• How GuardianVets Drives Revenue for Practices

    How GuardianVets Drives Revenue for Practices

    Dec 28 2023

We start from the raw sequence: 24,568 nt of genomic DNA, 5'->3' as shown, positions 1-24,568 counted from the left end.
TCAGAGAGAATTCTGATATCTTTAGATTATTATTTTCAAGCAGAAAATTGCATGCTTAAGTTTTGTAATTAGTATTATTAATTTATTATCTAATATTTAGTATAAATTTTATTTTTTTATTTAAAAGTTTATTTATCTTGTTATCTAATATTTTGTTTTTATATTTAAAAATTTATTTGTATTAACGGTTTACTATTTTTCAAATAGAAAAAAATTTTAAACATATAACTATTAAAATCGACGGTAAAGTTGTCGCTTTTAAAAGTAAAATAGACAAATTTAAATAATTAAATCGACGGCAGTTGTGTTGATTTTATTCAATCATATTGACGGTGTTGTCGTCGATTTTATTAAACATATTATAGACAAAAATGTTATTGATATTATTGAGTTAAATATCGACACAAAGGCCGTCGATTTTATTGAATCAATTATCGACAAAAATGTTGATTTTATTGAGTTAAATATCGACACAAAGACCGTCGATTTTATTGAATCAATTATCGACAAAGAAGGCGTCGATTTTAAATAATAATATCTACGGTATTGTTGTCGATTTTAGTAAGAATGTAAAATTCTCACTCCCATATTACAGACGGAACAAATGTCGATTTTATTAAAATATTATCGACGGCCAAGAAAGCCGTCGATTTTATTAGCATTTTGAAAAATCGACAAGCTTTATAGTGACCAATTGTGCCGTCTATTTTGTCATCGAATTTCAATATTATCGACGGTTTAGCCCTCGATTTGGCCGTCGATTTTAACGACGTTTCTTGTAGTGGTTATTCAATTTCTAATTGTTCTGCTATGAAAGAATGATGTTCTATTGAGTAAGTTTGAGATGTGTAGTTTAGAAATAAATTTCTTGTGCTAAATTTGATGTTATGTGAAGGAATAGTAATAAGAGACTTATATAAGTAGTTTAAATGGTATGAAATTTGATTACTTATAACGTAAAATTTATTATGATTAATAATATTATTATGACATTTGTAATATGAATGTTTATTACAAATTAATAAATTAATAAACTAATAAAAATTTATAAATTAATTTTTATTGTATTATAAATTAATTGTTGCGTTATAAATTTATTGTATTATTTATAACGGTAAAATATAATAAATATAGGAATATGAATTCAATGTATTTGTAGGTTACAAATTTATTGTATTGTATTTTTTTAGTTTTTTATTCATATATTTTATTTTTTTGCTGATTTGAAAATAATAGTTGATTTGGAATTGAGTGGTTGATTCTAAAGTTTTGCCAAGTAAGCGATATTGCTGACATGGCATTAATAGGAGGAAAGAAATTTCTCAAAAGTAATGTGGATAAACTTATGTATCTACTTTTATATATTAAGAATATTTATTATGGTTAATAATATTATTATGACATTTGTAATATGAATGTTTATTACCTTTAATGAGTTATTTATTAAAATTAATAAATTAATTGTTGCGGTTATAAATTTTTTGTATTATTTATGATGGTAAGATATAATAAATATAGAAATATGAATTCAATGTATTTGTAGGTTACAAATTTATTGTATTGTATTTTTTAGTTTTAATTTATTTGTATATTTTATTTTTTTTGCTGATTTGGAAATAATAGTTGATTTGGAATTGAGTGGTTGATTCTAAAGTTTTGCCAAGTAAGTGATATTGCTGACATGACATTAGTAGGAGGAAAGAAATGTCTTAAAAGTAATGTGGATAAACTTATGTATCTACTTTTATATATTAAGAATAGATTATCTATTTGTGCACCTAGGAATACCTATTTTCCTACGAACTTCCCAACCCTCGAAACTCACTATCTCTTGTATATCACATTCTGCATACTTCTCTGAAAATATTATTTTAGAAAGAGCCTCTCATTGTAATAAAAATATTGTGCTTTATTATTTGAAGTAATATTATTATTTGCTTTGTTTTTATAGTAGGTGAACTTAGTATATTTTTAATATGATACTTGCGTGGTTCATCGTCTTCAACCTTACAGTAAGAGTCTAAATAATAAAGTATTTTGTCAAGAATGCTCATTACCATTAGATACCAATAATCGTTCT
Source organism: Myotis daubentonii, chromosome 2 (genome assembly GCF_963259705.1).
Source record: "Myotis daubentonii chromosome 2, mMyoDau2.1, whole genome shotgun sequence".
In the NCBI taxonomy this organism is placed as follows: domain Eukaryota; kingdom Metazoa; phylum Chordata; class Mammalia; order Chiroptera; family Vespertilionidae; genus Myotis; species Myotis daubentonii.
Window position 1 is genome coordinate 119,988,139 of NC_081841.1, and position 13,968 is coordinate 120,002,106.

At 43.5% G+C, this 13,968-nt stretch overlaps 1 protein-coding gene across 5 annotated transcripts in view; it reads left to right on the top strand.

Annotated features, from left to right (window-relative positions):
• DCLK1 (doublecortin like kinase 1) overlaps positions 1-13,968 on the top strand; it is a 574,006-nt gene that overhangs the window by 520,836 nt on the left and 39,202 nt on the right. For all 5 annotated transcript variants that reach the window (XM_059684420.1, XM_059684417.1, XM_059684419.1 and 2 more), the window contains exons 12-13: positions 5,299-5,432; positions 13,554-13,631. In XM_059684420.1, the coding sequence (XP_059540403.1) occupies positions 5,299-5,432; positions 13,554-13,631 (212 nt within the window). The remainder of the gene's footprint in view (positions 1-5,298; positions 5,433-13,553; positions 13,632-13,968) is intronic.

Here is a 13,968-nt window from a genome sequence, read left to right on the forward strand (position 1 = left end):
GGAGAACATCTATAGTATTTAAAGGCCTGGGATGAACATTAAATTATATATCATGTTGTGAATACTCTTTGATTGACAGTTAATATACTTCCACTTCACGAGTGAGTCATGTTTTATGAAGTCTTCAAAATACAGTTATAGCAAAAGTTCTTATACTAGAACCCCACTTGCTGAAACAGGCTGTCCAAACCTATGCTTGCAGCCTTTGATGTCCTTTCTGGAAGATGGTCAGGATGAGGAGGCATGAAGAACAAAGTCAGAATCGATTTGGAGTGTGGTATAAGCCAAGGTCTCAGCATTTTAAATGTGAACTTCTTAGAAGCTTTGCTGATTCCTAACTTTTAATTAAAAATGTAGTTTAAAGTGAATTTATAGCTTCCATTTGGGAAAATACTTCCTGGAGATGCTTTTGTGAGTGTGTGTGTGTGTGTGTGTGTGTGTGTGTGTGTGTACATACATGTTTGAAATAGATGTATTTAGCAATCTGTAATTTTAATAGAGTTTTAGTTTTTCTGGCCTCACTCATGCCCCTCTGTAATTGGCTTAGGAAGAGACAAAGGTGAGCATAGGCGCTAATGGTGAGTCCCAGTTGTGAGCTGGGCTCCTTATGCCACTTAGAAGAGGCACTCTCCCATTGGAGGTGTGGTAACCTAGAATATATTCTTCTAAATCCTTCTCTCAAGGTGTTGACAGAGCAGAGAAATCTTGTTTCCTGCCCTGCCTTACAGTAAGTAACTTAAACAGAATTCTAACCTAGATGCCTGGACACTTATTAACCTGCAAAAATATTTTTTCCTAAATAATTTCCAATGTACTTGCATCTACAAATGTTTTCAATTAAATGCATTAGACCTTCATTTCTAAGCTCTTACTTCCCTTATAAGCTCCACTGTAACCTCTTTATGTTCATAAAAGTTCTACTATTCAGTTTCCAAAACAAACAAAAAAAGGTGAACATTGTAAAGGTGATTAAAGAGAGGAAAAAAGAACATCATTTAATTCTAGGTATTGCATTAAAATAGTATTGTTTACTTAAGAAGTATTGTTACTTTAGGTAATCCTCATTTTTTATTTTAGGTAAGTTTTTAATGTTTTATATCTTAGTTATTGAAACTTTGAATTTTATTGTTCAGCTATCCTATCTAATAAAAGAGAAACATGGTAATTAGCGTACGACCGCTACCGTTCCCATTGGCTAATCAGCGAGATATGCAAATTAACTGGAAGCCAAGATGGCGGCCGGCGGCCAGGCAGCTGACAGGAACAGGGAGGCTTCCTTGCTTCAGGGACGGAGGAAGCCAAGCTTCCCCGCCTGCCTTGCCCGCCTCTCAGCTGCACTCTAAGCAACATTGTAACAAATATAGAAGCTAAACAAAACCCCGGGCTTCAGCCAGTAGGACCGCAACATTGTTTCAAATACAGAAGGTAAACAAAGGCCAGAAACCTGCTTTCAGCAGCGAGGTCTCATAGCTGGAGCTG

It’s one of the biggest questions we get when we’re talking to prospective clients: what’s the value? Can we afford GuardianVets, and will we see enough of a return on that investment? We get it. Partnering with GuardianVets is a phenomenal step forward for your customer experience and can be a lifeline for your team, but you have bills to pay and it can be hard to think about another expense. The thing is, for many clinics, GuardianVets is a huge revenue driver- providing both work-life balance and financial dividends. Let’s look at a few case studies of hospitals using GuardianVets to improve their bottom line.  1. Night-time appointments retained For general practices, after hours calls are often a huge revenue leak. A client reaches out with an urgent concern when the clinic is closed and gets an answering machine message directing them to the emergency room.  For some cases, this is sound advice, and the result is what you’d hope: the patient gets the care that they need. For many others, though, the symptoms described really don’t necessitate a trip to the ER. That’s a huge waste of money for the client, not to mention a bad experience in their hour of need. Enter GuardianVets. Our triage philosophy: it’s not a question of “if” a patient needs to be seen, but “when.” When late night calls come through, our staff directs emergent cases to the on-call DVM or the emergency room, while turning non-emergent cases into appointments for the clinic.  This drives revenue for your practice in a couple different ways. We recapture revenue that would be lost to the ER while providing a much better customer experience, which drives long-term loyalty to your hospital.  Here’s what the process looks like in action: For a group of four hospitals utilizing GuardianVets for their shared on-call, GV triaged 2,841 cases and set 238 next day appointments in a twelve month period. At a conservative $200 average client transaction, that’s $47,600 in recaptured revenue over the course of a year. On the other side of the spectrum, GuardianVets handled 250 cases for a small, single DVM practice in rural Illinois in a single year, directing 58 back to the clinic as next-available appointments. That’s $11,600 in revenue generated. 2. The Hotline Let’s look at a radically different example. A regional corporate group worked with GuardianVets to build a hotline connecting a general practice, an urgent care, and an emergency room. The GuardianVets team directs callers to the appropriate care, keeping patients in-house. Essentially, the goal here was to create a centralized ecosystem of care within the group, and the results were astounding. In about five months, this hotline drove $87,075.65 in revenue from new clients. Broken down, that’s: $1,300.94 from new clients at the general practice $22,285.93 from pets seen at the emergency room $63,488.78 from pets seen at the urgent care GuardianVets was able to serve as a major tool for growth, delivering value far beyond the cost of the service. 3. Emergency room coverage For one emergency hospital in a mid-sized Virginia city, GuardianVets handles an average of 1,135 cases monthly. That comes out to about 140 hours saved for staff in-clinic every month. Another emergency and specialty hospital that partners with GuardianVets is able to offload 1,734 calls each month, winning back 217 hours for their team.  On top of the actual time saved, though, GuardianVets is able to segment and divert cases, which results in better patient outcomes, as well as higher revenue.  For example: imagine two callers. One patient is itchy and won’t stop scratching. The other has been hit by a car. By diverting the itchy patient away from the ER, GuardianVets keeps exam rooms open, ensures that volume is manageable, and prioritizes higher-value cases. Remember: GuardianVets provides 24/7 coverage, so your team can rely on our relief staff at all hours of the day and night. Partnering with us frees you up from the rat race of constant hiring by building out a support structure that can be available day and night without the hassles of sick leave and vacation time. These are only a few examples. Our clinics use GuardianVets to advertise to new clients, encourage customer loyalty, expand their availability, and much more. We’d love to chat about the ways that we can drive growth for your clinic!